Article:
Many of my players express interest in "political intrigue," but I'm not really sure where to place power and what conflicts regarding it might be. The setting is a large, well-armed city that was founded decades ago as a prisoner colony of criminals who traded their remaining punishment for defending said city. The city itself is positioned in a mountain pass fronting a largely unexplored wilderness. Finally, I'm thinking of making it an independent city-state and/or influenced by multiple nations.
closed as too broad by James♦, bowlturner, Serban Tanasa, HDE 226868♦, ArtOfCode Feb 3 '15 at 20:04
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Since the majority of your populace have a criminal mindset, conflict is going to come pretty easy to them. Even given their freedom in return for their defensive contribution to the city, they are going to fall back on violence as a method for social climbing. It is what they know. The undercity (beneath the rule of law) will be a realm of extortion, thugery and assasination. Loyalties will be pretty obvious down at street level, but your players may still have challenges, negotiating a safe path for themselves among the gangs and warlords.
Meanwhile, the city founders (whom I'm assuming were not criminals) will want to pursue politics as usual with methods ranging from overt power-brokering, favor-trading and nepotism to covert but non-violent blackmail. This is the realm where conspiracies will florish, allowing your players to uncover the hidden motivations for the actions of the city's power elite. If they discover something juicy about someone very high in the tree, they might even be able to get into the game of manipulating the manipulators.
Where the two factions meet, there will be unifying conflict. The power elite will put aside their personal agendas to deal with an uprising from the unwashed masses. Meanwhile the warlords will parlay to mount an assault on the ivory towers. So the secret to keeping the intrigue alive is to keep the two factions from meeting. A strong police force would probably be enough to keep the city founders from getting scared, while simultaneously keeping the street gang warlords from getting ambitious.
The only other thing you need in this recipe is a little prosperity. For the same reason that war between the factions diminishes the opportunity for intrigue, a mutual enemy or shared threat (starvation) provides a similar unifying, intrigue killing force. So give the city a couple years off from any danger emerging from the unexplored wilderness, and let the chicanery begin!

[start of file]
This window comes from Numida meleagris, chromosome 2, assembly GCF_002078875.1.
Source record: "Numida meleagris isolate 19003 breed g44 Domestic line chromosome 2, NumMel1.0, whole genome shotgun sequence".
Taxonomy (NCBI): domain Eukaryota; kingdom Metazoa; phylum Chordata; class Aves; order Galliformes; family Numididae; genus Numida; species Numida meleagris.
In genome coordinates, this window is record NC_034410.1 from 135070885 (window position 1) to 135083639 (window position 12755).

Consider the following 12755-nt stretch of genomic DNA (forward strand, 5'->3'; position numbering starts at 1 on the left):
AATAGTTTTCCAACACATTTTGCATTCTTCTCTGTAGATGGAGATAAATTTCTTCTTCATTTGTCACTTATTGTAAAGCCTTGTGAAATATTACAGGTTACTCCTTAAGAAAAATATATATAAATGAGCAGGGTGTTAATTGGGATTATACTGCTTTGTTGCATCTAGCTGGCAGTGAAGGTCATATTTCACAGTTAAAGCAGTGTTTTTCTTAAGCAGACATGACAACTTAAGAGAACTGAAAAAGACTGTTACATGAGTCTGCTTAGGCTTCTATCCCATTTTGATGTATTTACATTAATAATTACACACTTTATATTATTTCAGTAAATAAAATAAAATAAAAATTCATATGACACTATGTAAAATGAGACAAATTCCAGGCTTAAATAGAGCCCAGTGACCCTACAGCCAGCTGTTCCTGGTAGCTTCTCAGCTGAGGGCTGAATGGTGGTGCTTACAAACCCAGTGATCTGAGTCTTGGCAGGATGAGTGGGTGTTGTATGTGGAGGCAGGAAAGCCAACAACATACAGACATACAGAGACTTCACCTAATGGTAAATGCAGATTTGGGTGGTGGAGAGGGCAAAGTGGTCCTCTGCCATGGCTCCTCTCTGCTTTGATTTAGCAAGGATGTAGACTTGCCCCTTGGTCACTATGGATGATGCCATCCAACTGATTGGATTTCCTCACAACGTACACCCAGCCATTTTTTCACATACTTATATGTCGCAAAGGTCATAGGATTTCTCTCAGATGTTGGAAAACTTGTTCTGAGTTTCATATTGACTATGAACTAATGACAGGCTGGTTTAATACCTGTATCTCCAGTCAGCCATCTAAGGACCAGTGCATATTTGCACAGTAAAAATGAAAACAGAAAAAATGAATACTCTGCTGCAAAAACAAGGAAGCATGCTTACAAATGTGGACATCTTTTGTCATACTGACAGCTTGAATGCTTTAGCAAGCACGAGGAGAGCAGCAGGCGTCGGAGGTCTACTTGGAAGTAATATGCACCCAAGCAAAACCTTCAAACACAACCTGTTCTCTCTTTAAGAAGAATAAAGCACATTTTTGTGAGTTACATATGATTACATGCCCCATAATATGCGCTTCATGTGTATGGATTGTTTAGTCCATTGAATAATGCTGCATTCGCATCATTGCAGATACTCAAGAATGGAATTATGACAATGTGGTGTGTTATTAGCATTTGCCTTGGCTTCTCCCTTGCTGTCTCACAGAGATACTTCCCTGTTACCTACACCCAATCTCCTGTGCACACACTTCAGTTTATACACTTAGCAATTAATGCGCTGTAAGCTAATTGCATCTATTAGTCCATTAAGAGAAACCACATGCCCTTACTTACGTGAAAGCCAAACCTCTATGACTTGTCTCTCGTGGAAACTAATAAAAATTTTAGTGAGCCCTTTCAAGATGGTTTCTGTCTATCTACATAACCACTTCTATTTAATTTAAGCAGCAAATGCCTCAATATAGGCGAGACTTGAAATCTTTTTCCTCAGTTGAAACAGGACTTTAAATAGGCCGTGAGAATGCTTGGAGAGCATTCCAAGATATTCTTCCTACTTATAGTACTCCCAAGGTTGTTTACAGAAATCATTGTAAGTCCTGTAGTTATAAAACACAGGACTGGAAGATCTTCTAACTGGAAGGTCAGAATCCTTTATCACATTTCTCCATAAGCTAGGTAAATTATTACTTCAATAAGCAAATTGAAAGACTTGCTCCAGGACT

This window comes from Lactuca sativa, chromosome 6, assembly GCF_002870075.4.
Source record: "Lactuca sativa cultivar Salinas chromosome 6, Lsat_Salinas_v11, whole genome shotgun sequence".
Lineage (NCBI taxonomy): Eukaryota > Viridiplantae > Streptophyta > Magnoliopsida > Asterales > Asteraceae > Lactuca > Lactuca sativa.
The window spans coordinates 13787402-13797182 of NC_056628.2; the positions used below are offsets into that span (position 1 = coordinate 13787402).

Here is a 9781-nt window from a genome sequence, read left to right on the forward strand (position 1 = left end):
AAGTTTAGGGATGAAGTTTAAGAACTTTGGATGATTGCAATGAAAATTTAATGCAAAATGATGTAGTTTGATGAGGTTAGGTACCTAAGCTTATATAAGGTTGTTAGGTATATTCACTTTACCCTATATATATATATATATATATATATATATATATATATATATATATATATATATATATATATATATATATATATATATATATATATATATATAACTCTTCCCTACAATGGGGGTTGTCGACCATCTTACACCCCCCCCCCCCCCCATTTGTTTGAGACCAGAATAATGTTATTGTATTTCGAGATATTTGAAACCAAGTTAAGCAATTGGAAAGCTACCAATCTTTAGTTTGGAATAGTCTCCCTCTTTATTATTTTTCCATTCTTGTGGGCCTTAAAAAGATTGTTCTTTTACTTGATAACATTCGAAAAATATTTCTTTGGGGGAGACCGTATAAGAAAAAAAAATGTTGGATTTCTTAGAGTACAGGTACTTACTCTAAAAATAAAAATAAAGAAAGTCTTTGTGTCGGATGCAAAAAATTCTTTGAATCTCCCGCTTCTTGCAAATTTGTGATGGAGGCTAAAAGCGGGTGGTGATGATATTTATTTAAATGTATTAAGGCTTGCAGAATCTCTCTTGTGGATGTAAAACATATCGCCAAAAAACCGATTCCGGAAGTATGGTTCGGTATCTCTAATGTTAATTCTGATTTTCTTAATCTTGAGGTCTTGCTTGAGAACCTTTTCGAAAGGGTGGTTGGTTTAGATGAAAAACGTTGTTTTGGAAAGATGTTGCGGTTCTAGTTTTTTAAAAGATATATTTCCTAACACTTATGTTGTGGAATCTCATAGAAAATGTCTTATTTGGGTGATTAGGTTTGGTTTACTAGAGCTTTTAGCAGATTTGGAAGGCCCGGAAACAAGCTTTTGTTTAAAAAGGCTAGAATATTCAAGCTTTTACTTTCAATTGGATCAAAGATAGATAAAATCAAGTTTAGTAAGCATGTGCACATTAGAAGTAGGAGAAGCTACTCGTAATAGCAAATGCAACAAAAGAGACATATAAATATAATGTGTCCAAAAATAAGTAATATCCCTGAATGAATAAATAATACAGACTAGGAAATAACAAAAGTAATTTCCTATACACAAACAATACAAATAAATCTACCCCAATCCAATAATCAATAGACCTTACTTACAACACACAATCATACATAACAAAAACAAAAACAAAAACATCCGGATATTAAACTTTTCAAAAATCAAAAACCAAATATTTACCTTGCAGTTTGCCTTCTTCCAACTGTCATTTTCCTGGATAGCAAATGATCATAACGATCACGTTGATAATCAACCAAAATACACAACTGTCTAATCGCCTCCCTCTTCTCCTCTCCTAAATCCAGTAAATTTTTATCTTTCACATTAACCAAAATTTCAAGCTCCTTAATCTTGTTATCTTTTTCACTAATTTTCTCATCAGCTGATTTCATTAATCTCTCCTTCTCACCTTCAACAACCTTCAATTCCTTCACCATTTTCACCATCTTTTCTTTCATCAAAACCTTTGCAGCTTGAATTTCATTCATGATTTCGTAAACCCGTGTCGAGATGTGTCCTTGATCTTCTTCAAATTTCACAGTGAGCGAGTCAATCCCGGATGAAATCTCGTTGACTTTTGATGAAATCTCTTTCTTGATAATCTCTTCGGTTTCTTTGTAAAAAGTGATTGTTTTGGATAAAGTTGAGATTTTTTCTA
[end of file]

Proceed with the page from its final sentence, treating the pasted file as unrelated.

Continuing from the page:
Think about what intrigue is, which is typically a brutal - yet covert - competition, typically for power. Why does this situation arise?
- An established goal to compete for - if all your players what different things, there is no need to compete. Historically an imperial throne or political advantage for their faction are classic areas where intrigue arises. Tipping the political balance a little in favour of your faction may be just the thing you need to achieve a long-term goal.
- Powerful factions who want to achieve the goal - the groups or people who want to achieve the goal need to have sufficient power already that they can organise and engage in intrigue.
- Well balanced power bases - if someone has significantly more power than anybody else then there is little need for intrigue, because they can break cover. However, if everyone is evenly matched ( and/or playing their cards close enough to their chest that they all believe themselves to be evenly matched ) then they need to find more covert means to build secret alliances, expose one another's weaknesses and try to build sufficient power to achieve dominance.
- Potentially an instrument of balance a truly skilled political operator- a brilliant emperor or civil servant perhaps - can maintain power by allowing intrigue to divert their political adversaries' energies so they are focused on their own rivalries and not on overthrowing the people at the top. In this way it can be a valuable political tool for a leader who may not have as much financial clout as other members of the court but has managed to attain power through political flair or public popularity, the latter of course being another factor that can be influenced by intrigue.
If you think about the environment that intrigue creates it is one where everyone is playing for advantage against everyone else. This is typically based around mistrust, rumour and shifting alliances which only last as long as they serve both parties involved- the moment someone can gain advantage by selling out a current ally, they will. Everybody lies at least some of the time. New players appearing on the scene will be immediately interesting to all the players around because of how they can influence the balance of power- small advantages over a long time can be sufficient to alter things in any faction's favour.
You could takes some lessons from history - Rome and later the Byzantine Empire were great homes of political intrigue, as were the Italian city-states of the medieval period and the renaissance which- among many others, gave us the Borgias and the Medici, while the courts of the Chinese imperial dynasties were no less intrigue-ridden. You can find interesting examples going back from the early days of recorded history right up to modern politics. In fiction there are a lot of great examples to take inspiration from - George R R Martin is a classic example, but Guy Gavriel Kay and Dorothy Dunnett are personal favourites of mine for constructing complex political situations where characters weave webs of intrigue to overthrow their enemies.